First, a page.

When it comes to professional life, emotions don’t hold much value, but ‘trust’ serves as a basis of every relationship. Employees have to trust their subordinates and leaders to maintain a healthy environment in the office. Likewise, leaders are also responsible for forming trust-worthy relationships with employees. After all, trust is one of the few things’ money can’t buy, making people have to earn it.
Do you know how to build trust? Aligning your words and actions is the ideal way to establish trust in an organization. Being a leader, create positive relationships with your team by cooperating, resolving conflicts, and giving honest feedback. Similarly, demonstrate your expertise as employees are more likely to trust a leader if he/she has the technical know-how and adequate experience. Thus, instead of flaunting your knowledge, make it visible through actions.
Moreover, follow through your commitments and keep your promises to motivate the workers. If you are starting to realize the importance of trust in organizations, take the next step, and start building trust. If you are clueless about it, let us help you out. Here are seven ways to strategize trust-building in the workplace.
1. Demonstrate an Explicit Vision
Believe it or not, but employees want to become a part of something bigger than themselves. And for this, they depend on their leaders to establish a clear vision and provide direction to achieve goals. If the company is going through a financial crunch, explain your vision, and encourage employees to bring new initiatives. If you want to ensure higher proficiency, get an online leadership certificate to lead the team in crisis times.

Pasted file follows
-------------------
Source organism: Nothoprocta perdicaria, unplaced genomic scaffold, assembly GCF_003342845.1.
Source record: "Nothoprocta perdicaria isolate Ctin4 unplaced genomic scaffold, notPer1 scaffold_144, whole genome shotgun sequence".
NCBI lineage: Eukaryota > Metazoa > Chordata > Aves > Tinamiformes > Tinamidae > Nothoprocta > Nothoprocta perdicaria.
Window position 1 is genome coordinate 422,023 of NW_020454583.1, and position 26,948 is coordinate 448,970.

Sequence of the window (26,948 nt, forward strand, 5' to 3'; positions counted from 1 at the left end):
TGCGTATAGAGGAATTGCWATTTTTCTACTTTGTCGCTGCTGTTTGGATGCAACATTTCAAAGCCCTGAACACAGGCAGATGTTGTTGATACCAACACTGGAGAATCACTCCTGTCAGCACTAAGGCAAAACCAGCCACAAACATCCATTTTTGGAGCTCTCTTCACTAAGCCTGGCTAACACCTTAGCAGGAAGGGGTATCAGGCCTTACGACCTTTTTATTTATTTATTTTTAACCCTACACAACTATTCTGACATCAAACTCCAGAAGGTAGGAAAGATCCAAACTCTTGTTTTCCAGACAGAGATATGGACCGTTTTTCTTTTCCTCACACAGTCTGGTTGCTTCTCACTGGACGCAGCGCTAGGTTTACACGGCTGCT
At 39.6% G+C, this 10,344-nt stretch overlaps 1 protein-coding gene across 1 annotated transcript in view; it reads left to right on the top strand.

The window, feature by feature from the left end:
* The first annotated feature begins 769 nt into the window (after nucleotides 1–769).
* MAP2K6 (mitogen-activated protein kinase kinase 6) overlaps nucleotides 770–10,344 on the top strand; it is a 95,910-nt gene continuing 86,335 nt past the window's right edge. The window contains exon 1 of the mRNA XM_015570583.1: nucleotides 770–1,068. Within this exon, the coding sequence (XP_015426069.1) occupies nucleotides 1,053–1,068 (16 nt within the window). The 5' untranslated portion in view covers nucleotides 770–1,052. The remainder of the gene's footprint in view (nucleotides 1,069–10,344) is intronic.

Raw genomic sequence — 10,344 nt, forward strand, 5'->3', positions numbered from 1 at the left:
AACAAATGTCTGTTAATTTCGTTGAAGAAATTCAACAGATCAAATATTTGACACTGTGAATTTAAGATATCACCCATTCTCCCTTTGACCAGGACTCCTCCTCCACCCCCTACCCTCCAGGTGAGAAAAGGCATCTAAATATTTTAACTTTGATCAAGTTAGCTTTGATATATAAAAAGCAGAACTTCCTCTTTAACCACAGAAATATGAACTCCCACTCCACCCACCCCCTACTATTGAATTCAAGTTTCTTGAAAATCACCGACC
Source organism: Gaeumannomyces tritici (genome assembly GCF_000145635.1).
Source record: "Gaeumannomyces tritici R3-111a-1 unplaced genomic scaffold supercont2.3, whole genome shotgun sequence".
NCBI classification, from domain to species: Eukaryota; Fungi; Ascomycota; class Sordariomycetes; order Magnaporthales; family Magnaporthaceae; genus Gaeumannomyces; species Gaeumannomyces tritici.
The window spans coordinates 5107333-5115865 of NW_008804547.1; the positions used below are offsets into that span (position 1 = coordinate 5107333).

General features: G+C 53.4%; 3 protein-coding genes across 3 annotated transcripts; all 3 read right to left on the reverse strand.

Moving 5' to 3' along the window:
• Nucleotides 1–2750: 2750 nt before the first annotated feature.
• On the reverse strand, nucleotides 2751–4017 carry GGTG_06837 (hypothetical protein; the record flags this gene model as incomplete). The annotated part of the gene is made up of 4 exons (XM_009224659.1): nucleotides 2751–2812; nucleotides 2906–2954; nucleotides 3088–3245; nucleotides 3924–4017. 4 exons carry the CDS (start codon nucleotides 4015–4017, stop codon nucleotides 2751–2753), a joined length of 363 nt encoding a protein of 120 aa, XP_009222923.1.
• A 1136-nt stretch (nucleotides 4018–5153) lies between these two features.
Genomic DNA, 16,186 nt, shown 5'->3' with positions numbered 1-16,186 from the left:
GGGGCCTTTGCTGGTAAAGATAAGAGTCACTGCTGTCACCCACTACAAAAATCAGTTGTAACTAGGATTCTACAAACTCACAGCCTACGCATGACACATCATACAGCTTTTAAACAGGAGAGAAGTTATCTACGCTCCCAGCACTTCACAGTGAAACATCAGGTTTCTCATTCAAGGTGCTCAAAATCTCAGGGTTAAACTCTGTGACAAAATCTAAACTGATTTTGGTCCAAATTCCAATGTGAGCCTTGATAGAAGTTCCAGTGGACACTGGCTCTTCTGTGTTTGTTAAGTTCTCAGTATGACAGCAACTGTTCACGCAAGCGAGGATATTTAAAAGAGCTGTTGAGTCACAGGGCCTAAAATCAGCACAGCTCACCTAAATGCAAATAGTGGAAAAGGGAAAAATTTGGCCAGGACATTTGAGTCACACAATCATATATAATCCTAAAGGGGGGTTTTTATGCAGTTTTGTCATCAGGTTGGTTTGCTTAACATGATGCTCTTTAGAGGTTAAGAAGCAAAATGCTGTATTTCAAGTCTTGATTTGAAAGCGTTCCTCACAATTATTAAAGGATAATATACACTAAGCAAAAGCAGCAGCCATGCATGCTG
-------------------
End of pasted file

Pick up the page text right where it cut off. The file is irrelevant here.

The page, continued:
It offers an experiential learning experience, where you will manage a fictional team. You will learn to overcome challenges while succeeding in times of crisis. Recently, leaders were able to gain confidence by making their teams meet goals in the middle of a pandemic. All this was only possible through mutual understanding and trust. Thus, never stop learning if you want to become competent leaders of the future.
2. Lead with Integrity
Firstly, constitute some ethical principles and values. You have to show a consistent and uncompromising adherence to these values, even if you are steering through a downturn. Leaders can’t persuade employees to trust them; instead, they have to show trustworthiness by keeping their word. If you made a promise of a bonus last month, don’t keep delaying it.
Undoubtedly, winning trust is an essential element for inspiring leaders as everyone likes working under people they can trust. Therefore, demonstrate your integrity by fulfilling your commitments. It shows employees that you are leading in alignment with the organizational values. Moreover, you can also reward subordinates who act with integrity.
3. Ensure Transparency
Do you believe in the power of truth? Whether you are giving negative feedback or discussing the company’s progress with shareholders – be transparent. It doesn’t mean you have to discuss everything, only the crucial information that is impacting stakeholders. Instead of telling employees what they want to hear, educate them with essential information. If your company is at the risk of bankruptcy, don’t keep employees in the dark. Discuss all the recent developments to prepare them for upcoming challenges. Alongside building trust, it will tremendously help them with professional growth.
4. Create Open Lines of Communication